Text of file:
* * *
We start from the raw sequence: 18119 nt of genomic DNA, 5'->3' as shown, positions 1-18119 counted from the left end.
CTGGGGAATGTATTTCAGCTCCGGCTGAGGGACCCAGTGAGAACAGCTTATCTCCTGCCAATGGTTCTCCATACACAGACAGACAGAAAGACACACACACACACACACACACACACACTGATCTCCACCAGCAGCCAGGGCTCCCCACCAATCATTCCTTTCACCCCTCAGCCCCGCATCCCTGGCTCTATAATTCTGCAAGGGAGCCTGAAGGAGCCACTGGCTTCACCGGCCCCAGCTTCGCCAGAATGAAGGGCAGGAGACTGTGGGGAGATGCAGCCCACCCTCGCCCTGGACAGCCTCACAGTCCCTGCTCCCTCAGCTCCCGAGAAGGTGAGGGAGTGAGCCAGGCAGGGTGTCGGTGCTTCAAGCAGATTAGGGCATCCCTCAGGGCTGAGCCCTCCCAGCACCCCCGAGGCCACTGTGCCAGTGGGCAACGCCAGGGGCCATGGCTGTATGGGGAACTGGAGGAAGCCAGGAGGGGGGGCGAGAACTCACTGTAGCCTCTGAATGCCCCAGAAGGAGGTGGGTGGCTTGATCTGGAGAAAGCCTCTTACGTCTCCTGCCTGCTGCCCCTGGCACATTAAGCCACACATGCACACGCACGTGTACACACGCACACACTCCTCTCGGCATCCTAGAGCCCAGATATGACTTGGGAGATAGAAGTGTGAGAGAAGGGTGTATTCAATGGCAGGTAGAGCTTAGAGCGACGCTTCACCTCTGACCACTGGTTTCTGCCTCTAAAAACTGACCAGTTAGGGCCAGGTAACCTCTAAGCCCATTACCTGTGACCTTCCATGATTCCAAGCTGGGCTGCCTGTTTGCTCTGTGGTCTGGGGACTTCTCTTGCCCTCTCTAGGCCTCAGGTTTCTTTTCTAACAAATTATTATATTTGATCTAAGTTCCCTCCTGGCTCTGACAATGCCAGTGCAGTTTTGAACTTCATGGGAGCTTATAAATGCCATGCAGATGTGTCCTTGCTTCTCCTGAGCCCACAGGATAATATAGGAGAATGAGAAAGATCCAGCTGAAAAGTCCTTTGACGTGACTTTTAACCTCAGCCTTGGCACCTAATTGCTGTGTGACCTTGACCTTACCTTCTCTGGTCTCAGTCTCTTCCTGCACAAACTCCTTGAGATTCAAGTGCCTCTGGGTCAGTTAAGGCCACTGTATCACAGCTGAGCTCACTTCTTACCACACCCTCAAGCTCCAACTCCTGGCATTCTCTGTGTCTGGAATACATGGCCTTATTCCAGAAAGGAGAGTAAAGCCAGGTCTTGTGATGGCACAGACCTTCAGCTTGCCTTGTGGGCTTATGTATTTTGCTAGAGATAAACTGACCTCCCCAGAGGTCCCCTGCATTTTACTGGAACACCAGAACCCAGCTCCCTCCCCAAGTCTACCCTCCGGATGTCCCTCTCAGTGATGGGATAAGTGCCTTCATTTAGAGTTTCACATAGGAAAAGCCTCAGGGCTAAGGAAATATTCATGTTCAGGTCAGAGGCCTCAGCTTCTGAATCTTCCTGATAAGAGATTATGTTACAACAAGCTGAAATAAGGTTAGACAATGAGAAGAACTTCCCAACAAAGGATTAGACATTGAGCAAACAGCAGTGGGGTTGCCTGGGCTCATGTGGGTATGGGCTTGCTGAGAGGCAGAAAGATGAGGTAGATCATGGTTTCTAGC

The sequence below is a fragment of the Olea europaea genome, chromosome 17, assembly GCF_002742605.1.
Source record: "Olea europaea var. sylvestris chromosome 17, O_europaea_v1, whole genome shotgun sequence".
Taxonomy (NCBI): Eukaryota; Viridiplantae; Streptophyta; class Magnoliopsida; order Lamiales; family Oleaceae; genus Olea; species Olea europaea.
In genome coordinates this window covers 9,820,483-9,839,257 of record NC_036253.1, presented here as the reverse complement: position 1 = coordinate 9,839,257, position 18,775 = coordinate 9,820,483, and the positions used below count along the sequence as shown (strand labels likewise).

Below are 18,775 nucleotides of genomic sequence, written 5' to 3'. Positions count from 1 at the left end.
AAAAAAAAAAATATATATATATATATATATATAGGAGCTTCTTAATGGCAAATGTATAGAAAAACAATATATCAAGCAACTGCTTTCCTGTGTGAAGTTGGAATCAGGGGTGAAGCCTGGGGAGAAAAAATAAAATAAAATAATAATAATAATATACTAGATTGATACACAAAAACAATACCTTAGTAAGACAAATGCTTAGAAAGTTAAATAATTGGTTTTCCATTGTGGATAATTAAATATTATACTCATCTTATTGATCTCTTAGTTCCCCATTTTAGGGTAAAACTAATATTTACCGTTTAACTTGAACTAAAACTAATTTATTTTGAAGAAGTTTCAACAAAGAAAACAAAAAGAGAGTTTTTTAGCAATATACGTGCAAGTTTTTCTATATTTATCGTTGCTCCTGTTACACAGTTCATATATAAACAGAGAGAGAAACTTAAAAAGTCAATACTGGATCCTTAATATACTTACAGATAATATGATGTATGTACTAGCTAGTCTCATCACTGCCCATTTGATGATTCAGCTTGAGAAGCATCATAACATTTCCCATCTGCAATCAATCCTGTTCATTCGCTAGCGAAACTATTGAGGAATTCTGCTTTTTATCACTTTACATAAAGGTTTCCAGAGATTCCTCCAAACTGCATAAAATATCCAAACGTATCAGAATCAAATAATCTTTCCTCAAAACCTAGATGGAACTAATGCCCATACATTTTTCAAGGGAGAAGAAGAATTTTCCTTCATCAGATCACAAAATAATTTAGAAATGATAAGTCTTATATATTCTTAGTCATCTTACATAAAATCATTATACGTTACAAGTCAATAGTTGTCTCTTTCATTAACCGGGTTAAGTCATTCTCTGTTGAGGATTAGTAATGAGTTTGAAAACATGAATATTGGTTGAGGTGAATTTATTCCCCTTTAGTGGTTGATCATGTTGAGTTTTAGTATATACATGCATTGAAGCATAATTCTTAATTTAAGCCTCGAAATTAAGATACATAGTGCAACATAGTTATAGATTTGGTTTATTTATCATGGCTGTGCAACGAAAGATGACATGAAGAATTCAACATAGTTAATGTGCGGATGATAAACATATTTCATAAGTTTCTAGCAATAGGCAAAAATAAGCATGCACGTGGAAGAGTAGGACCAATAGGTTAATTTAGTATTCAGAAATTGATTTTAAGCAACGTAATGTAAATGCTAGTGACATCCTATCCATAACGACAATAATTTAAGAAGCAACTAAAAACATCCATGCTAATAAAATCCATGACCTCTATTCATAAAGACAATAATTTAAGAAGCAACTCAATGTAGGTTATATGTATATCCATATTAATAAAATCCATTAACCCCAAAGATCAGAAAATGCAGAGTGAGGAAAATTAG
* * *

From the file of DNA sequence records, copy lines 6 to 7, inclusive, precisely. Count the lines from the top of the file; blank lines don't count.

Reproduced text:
In genome coordinates this window covers 9,820,483-9,839,257 of record NC_036253.1, presented here as the reverse complement: position 1 = coordinate 9,839,257, position 18,775 = coordinate 9,820,483, and the positions used below count along the sequence as shown (strand labels likewise).

Below are 18,775 nucleotides of genomic sequence, written 5' to 3'. Positions count from 1 at the left end.